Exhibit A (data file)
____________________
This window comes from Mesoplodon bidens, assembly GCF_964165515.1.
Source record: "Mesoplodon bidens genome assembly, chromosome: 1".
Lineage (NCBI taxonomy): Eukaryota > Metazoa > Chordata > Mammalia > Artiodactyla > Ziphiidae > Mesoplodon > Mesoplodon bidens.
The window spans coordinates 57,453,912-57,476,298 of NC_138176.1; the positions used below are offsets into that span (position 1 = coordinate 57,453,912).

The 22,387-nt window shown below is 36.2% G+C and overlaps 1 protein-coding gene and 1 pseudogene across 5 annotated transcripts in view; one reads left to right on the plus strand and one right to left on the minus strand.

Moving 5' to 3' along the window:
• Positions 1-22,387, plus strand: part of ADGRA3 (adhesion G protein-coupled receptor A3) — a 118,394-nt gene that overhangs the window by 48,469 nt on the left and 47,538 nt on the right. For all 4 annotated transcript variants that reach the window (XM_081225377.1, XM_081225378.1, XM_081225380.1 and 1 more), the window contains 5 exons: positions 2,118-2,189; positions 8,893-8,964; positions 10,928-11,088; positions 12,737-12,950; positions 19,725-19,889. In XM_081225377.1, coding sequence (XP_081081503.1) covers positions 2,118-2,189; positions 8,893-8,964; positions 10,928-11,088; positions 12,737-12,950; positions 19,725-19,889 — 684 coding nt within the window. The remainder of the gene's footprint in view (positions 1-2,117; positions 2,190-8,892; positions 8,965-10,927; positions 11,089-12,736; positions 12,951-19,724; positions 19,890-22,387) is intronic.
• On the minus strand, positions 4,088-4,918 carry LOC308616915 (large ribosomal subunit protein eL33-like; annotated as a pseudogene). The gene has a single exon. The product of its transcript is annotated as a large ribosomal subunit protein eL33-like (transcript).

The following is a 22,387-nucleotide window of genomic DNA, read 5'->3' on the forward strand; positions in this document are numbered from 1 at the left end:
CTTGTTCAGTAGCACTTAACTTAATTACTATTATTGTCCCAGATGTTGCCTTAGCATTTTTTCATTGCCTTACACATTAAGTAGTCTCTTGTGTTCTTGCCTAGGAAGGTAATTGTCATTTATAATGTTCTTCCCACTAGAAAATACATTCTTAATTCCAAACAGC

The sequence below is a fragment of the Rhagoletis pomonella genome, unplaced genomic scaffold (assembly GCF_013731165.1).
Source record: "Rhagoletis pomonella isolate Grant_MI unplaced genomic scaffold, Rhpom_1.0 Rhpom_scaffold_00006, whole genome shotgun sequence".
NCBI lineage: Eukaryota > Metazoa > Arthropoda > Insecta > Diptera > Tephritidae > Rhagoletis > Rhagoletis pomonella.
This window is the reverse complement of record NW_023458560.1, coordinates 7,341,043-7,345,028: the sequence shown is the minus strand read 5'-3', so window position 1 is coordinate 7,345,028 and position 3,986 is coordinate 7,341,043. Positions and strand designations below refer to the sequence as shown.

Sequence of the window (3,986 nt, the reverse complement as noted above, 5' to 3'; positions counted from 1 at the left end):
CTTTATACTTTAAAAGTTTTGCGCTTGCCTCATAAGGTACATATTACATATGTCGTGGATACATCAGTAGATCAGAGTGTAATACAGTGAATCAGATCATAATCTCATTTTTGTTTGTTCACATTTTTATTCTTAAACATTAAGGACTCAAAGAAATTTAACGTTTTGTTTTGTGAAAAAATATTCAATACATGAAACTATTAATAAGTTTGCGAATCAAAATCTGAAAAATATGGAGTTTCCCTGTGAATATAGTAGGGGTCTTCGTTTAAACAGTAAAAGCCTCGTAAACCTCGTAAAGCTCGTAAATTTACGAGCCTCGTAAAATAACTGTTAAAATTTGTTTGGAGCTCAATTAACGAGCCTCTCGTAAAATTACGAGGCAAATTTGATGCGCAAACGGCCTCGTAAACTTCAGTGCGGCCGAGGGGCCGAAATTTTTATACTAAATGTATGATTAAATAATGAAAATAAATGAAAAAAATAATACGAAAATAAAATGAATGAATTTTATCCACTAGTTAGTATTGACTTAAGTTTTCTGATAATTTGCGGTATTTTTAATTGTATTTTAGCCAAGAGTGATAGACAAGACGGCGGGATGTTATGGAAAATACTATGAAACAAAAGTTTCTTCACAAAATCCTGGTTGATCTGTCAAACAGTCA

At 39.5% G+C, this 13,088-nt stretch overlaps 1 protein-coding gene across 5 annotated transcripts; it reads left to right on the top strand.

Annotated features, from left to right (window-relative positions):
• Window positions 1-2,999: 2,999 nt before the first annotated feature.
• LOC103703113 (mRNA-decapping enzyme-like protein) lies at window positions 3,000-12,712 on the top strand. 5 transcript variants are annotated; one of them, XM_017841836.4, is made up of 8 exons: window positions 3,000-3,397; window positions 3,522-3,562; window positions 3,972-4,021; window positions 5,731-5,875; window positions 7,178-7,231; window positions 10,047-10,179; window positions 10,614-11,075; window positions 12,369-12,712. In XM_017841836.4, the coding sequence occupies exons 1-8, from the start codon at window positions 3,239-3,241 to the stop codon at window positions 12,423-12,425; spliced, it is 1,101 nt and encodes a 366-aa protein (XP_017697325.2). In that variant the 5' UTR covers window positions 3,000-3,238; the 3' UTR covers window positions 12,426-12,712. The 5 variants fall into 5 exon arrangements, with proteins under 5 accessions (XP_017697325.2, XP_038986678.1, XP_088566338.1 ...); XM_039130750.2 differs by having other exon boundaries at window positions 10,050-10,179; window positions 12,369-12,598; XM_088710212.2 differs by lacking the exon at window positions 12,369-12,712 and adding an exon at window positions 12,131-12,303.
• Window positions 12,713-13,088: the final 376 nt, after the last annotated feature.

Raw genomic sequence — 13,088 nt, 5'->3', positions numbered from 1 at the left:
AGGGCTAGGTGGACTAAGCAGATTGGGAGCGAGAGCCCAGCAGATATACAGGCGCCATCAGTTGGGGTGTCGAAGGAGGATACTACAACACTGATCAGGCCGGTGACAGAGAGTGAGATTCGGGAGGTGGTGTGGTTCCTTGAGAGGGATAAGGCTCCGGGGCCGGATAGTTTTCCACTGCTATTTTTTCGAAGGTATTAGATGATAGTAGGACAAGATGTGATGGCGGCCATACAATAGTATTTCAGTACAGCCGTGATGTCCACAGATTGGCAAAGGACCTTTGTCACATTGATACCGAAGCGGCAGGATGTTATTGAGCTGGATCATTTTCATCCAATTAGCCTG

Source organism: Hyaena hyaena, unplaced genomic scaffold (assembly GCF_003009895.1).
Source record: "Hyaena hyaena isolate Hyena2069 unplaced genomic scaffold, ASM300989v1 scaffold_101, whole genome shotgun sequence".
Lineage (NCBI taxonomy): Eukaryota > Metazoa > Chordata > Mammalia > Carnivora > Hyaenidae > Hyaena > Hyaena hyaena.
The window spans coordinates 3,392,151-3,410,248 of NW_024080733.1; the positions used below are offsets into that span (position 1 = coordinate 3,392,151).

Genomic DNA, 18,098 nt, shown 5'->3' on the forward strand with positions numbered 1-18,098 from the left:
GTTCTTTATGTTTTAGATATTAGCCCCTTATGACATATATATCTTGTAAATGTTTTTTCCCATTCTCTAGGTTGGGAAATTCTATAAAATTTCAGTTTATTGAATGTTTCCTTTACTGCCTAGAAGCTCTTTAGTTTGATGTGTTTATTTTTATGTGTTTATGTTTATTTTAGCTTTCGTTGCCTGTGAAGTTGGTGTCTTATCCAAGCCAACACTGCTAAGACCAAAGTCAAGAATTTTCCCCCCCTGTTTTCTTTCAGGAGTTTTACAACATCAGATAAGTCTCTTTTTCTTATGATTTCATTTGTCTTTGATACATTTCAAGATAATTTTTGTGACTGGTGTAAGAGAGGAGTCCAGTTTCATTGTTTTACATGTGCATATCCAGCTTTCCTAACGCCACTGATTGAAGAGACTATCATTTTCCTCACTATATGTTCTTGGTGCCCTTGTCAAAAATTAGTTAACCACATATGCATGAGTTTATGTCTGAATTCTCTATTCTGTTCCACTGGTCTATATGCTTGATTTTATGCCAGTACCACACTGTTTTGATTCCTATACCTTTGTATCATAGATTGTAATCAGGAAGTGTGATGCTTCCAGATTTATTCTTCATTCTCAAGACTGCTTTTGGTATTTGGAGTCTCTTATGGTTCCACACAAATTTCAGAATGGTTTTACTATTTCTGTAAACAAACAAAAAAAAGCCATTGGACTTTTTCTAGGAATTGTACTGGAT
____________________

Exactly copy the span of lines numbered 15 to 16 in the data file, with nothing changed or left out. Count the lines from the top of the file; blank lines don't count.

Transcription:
Sequence of the window (3,986 nt, the reverse complement as noted above, 5' to 3'; positions counted from 1 at the left end):
CTTTATACTTTAAAAGTTTTGCGCTTGCCTCATAAGGTACATATTACATATGTCGTGGATACATCAGTAGATCAGAGTGTAATACAGTGAATCAGATCATAATCTCATTTTTGTTTGTTCACATTTTTATTCTTAAACATTAAGGACTCAAAGAAATTTAACGTTTTGTTTTGTGAAAAAATATTCAATACATGAAACTATTAATAAGTTTGCGAATCAAAATCTGAAAAATATGGAGTTTCCCTGTGAATATAGTAGGGGTCTTCGTTTAAACAGTAAAAGCCTCGTAAACCTCGTAAAGCTCGTAAATTTACGAGCCTCGTAAAATAACTGTTAAAATTTGTTTGGAGCTCAATTAACGAGCCTCTCGTAAAATTACGAGGCAAATTTGATGCGCAAACGGCCTCGTAAACTTCAGTGCGGCCGAGGGGCCGAAATTTTTATACTAAATGTATGATTAAATAATGAAAATAAATGAAAAAAATAATACGAAAATAAAATGAATGAATTTTATCCACTAGTTAGTATTGACTTAAGTTTTCTGATAATTTGCGGTATTTTTAATTGTATTTTAGCCAAGAGTGATAGACAAGACGGCGGGATGTTATGGAAAATACTATGAAACAAAAGTTTCTTCACAAAATCCTGGTTGATCTGTCAAACAGTCA